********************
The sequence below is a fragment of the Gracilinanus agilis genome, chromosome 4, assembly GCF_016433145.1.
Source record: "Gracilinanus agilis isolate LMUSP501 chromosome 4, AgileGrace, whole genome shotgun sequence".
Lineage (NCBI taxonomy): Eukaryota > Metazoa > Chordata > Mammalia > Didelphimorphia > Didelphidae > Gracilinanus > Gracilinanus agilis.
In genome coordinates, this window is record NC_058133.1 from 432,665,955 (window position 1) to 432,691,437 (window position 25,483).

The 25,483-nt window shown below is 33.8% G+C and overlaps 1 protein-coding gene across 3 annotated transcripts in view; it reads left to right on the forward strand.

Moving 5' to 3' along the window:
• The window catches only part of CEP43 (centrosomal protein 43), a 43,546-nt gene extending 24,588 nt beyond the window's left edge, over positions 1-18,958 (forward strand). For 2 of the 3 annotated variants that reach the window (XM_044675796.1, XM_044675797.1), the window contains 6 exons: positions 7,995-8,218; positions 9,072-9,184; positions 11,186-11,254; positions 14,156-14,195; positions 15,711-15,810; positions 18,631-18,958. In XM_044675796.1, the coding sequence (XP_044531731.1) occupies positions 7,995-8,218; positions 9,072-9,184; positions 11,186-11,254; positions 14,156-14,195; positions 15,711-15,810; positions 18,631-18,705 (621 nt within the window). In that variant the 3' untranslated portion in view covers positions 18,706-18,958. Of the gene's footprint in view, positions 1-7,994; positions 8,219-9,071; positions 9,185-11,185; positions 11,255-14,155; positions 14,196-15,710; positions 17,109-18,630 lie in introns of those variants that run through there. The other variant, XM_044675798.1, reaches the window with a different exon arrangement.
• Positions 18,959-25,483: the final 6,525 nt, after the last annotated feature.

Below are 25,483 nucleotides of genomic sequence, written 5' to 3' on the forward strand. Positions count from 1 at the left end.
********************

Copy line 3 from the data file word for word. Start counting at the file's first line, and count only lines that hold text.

Lineage (NCBI taxonomy): Eukaryota > Metazoa > Chordata > Mammalia > Didelphimorphia > Didelphidae > Gracilinanus > Gracilinanus agilis.